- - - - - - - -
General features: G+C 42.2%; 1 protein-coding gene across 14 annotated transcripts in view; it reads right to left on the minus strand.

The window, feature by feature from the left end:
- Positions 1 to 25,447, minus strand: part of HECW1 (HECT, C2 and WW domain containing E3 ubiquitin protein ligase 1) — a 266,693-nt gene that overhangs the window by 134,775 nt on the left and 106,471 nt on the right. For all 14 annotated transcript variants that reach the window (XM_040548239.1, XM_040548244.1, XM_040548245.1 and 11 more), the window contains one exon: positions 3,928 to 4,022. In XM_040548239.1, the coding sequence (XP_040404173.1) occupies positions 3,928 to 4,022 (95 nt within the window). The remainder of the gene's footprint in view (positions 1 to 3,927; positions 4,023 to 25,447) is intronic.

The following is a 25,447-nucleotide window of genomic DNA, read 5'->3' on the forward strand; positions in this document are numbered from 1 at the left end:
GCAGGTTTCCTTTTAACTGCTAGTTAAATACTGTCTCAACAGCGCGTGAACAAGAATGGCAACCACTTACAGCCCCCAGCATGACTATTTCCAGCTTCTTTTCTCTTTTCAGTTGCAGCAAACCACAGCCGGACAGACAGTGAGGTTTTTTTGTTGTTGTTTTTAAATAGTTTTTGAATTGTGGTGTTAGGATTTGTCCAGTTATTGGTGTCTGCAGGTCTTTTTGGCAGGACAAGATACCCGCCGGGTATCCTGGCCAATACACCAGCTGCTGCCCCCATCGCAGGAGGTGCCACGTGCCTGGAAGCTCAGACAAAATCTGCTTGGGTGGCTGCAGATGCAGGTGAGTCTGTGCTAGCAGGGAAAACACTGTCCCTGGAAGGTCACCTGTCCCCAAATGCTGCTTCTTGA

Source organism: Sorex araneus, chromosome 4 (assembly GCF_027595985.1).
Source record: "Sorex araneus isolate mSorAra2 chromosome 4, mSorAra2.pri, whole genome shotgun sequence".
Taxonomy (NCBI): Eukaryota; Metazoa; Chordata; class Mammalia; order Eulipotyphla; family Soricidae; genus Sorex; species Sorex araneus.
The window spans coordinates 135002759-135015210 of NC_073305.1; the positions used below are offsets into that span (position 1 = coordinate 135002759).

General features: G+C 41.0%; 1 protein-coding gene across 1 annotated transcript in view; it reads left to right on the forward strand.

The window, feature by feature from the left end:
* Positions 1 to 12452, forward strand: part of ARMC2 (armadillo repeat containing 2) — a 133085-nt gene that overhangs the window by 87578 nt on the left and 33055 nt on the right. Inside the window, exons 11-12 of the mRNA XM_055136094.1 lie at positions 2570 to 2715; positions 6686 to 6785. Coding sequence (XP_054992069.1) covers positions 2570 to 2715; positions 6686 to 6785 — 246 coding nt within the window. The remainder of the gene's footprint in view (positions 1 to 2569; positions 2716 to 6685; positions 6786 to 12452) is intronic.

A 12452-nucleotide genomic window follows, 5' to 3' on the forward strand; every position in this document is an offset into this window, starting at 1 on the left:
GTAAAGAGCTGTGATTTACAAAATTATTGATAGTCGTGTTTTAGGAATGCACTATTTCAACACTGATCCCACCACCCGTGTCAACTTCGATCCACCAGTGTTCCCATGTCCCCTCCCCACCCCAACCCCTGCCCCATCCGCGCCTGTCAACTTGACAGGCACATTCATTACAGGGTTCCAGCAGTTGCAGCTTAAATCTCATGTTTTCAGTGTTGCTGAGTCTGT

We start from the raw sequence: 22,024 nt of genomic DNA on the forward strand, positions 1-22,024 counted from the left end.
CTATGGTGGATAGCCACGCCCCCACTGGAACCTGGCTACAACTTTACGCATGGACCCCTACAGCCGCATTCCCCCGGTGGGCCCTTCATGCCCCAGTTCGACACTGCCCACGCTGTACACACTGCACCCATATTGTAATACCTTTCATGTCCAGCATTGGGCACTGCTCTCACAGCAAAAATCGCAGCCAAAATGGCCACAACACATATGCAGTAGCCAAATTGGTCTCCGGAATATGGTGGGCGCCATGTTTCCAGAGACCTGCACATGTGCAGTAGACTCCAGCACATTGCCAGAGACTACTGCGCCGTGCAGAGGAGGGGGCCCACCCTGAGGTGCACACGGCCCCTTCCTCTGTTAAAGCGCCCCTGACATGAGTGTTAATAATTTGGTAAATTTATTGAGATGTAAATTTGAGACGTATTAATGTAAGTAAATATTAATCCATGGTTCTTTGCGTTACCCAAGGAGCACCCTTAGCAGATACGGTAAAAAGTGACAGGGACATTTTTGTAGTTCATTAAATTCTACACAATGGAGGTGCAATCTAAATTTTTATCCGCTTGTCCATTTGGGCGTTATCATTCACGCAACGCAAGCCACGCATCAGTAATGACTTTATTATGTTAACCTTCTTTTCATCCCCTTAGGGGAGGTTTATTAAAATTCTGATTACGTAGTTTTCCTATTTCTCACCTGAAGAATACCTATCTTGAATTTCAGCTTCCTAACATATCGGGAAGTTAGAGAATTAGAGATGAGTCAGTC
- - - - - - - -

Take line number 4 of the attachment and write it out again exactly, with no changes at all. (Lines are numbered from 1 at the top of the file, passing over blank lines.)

The following is a 25,447-nucleotide window of genomic DNA, read 5'->3' on the forward strand; positions in this document are numbered from 1 at the left end: